CST BLOG: Lab Expectations

The official blog of Cell Signaling Technology (CST), where we discuss what to expect from your time at the bench, share tips, tricks, and information.

All Posts

So your experiments and data are funneling you down an inescapable path. You need to show direct gene regulation by your protein of interest. You think to yourself, “Oh, ChIP...”

Yes, chromatin immunoprecipitation, where even the assay name is long and daunting. However, take heart, keep your goggles on and your pipette loaded, because we can do this. See, I was once like you. I had never done a ChIP assay in my life. I did western blots and immunofluorescence. I worked exclusively with proteins. I was not really sure if nucleic acids were even a thing.


Questions mounted: How many cells do I need per IP? That many?! Can I use less? What about primary cells? What about tissues? Oh my, am I still only on step number 1? How many steps are in this protocol anyways?

Starting out, I probably made a mistake on every single protocol step. I sheared the chromatin too small. I did not shear the chromatin small enough. I used too much detergent in the shearing buffers, I used too little detergent in the shearing buffers. I didn’t add enough antibody in the IP step, I added too much antibody in the IP step (this actually can happen, by the way). Goldilocks would not have approved of any of my experiments.

One time, I even forgot to change out the spin columns during the DNA wash steps and spun my freshly isolated, ready-to-PCR ChIP DNA right into the ethanol waste, negating 2 days worth of benchwork (and 2 weeks worth of cell culture work). I worked with poor quality beads, spin columns, and PCR reagents, which compromised experiments through no fault of my own. Time and money is not something we have an abundance of in this field. At the peak of my frustration, I thought to myself, “Why, oh why, am I doing this?”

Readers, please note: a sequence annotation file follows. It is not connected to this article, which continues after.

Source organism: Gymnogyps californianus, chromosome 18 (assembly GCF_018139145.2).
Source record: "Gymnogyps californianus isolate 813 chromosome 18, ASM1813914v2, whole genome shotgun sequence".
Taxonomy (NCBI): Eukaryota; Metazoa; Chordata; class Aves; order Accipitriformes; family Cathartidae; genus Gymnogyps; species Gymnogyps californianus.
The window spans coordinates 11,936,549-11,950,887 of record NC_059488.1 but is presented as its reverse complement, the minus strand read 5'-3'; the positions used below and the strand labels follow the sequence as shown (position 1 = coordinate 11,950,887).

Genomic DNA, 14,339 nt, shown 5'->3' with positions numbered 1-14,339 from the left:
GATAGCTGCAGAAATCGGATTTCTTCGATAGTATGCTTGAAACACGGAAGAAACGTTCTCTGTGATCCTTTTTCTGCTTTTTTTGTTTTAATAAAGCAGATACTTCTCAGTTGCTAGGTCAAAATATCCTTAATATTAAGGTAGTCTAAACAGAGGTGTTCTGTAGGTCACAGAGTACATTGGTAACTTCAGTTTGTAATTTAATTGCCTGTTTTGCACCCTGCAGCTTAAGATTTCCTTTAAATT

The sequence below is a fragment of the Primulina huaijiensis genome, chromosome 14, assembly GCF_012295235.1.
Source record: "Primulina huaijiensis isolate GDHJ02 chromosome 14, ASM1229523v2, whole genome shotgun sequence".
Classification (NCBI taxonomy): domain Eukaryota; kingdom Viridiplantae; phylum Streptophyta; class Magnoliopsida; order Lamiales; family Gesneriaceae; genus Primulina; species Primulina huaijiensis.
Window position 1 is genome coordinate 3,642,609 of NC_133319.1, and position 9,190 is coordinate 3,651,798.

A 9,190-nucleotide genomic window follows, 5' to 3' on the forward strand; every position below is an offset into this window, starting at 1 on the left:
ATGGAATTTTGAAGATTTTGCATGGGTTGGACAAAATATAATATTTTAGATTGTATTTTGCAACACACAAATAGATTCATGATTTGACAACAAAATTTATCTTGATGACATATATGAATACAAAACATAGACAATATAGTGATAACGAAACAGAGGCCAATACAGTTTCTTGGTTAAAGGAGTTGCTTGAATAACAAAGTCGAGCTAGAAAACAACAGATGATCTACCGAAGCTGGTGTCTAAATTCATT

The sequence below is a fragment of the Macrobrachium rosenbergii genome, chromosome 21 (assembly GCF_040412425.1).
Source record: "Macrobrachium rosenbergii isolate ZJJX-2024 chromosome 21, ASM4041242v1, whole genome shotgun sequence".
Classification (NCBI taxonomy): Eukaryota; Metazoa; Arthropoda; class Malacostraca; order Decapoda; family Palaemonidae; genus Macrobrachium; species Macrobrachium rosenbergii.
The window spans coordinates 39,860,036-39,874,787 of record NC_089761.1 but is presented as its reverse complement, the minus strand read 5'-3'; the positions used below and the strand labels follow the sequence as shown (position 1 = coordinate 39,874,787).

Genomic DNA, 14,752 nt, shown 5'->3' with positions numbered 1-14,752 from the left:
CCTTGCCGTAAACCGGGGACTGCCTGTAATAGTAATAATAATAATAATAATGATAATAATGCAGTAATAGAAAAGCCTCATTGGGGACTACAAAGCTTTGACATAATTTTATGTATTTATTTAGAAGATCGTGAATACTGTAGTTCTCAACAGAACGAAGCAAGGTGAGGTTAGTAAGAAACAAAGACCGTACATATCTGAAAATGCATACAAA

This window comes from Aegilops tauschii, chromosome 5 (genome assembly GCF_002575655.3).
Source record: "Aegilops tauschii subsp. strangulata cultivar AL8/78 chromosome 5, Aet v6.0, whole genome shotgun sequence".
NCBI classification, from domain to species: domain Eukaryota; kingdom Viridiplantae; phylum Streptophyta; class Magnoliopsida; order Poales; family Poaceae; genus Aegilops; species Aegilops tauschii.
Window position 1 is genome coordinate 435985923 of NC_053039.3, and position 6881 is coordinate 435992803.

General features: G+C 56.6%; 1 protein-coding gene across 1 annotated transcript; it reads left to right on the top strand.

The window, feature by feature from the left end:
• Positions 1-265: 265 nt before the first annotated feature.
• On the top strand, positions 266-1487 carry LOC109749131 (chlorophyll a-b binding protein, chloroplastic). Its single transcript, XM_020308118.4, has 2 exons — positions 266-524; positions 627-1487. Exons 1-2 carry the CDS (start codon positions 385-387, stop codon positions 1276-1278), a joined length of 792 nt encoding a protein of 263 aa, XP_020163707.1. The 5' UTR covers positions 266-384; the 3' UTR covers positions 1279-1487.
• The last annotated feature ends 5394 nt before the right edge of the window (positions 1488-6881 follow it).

The answer to that question is actually simple. I made all those mistakes, and wasted all that time so you don’t have to. You, the reader of this blog. You, the seeker of truth and understanding. You, the scientist about to venture into a brave new world of chromatin immunoprecipitations. Cell Signaling Technology has kit-specific protocols that I helped develop and hone. We figured out what reagents were the best and included those in our ChIP kits. We found how many cells you actually need to get good, quality results. We discovered why our low detergent shearing buffers yield advantages over typical commercial grade buffers. We titrated all our antibodies to determine the optimal amount you will need for your experiments (this amount varies based on the affinity of the antibody itself). We know how many nanograms of IP’d DNA are needed to construct a ChIP-seq library. We know the answers to most of the questions that you may have because we were in the lab at the bench figuring it out for ourselves.

I’ve personally helped hundreds of people with their protocols. I’ve spent thousands of hours on the phone, writing emails, and analyzing user data. I ran over 80 chromatin IP’s per week for years, and have run hundreds of thousands of cycles of PCR. With all this experience comes knowledge, which we want to pass on to you. By using our ChIP kits and antibodies, you will be doing exactly what I did to get the figures on our datasheets. Sometimes when I was running low on reagents, I would literally run to our shipping department and rip open a kit box.

So I invite you to take a look around our website. Check out the protocols, ChIP kits, and antibodies we offer. Arm yourselves with all the tools needed to perform this ‘daunting’ assay. I went from being clueless, to competent, to helping troubleshoot for others. If I can do it, you can too. So if it turns out that you do need to show direct gene regulation, don’t worry. Keep ChIP’ing away. And if you need help, we are just an email or phone call away.

Get the ChIP Guide

Related Posts

A Guide to Successful Research Collaboration

Science is a combined effort that surpasses geographic and cultural boundaries. To solve complex global p...
Kenneth Buck, PhD Jun 5, 2024

How to Detect Protein Methylation

Protein methylation is a ubiquitous and critical post-translational modification (PTM) in eukaryotes that...

Autophagy: It’s a Cell-Eat-Self World

If the thought of self-cannibalization is not appealing to you, you may not want to read the next sentenc...
Alexandra Foley May 22, 2024